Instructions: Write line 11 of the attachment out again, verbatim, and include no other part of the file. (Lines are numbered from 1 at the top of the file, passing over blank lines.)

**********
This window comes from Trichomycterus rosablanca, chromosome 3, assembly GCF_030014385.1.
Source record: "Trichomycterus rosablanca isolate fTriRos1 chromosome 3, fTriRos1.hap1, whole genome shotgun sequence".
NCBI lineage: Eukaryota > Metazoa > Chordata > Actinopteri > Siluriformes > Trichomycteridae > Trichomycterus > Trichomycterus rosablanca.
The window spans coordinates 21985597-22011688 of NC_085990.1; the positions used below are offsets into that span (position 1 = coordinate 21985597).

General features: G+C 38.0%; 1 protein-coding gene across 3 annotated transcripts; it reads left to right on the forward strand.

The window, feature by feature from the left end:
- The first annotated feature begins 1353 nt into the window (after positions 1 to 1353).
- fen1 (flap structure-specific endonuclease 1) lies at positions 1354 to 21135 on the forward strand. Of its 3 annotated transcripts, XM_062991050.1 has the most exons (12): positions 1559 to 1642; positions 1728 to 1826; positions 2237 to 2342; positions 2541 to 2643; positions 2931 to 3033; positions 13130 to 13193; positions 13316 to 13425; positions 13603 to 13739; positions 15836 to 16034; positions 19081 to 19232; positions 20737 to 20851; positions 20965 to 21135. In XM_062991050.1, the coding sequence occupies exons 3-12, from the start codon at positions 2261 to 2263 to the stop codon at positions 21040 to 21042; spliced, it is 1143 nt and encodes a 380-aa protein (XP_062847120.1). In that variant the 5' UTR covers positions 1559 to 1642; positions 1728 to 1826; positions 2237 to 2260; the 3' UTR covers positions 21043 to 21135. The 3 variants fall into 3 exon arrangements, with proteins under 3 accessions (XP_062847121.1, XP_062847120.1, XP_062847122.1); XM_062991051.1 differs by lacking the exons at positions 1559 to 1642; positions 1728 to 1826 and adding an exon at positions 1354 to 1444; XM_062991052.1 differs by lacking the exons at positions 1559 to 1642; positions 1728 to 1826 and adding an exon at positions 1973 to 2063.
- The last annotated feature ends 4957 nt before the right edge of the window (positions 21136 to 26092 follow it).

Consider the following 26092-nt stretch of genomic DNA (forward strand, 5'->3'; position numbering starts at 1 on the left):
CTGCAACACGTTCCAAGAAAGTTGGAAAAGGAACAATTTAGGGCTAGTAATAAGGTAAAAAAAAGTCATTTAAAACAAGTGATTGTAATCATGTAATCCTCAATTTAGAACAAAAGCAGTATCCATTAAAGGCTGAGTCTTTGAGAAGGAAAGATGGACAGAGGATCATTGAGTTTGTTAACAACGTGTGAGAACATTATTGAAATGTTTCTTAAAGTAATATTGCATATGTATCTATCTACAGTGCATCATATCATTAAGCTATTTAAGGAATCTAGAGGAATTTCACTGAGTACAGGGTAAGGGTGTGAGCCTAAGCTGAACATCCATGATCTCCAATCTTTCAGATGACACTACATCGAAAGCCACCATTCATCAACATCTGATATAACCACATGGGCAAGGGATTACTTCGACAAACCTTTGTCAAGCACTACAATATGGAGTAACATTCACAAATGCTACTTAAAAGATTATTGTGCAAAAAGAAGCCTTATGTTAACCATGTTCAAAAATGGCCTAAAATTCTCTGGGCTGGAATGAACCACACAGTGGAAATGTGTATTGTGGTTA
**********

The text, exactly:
CTGCAACACGTTCCAAGAAAGTTGGAAAAGGAACAATTTAGGGCTAGTAATAAGGTAAAAAAAAGTCATTTAAAACAAGTGATTGTAATCATGTAATCCTCAATTTAGAACAAAAGCAGTATCCATTAAAGGCTGAGTCTTTGAGAAGGAAAGATGGACAGAGGATCATTGAGTTTGTTAACAACGTGTGAGAACATTATTGAAATGTTTCTTAAAGTAATATTGCATATGTATCTATCTACAGTGCATCATATCATTAAGCTATTTAAGGAATCTAGAGGAATTTCACTGAGTACAGGGTAAGGGTGTGAGCCTAAGCTGAACATCCATGATCTCCAATCTTTCAGATGACACTACATCGAAAGCCACCATTCATCAACATCTGATATAACCACATGGGCAAGGGATTACTTCGACAAACCTTTGTCAAGCACTACAATATGGAGTAACATTCACAAATGCTACTTAAAAGATTATTGTGCAAAAAGAAGCCTTATGTTAACCATGTTCAAAAATGGCCTAAAATTCTCTGGGCTGGAATGAACCACACAGTGGAAATGTGTATTGTGGTTA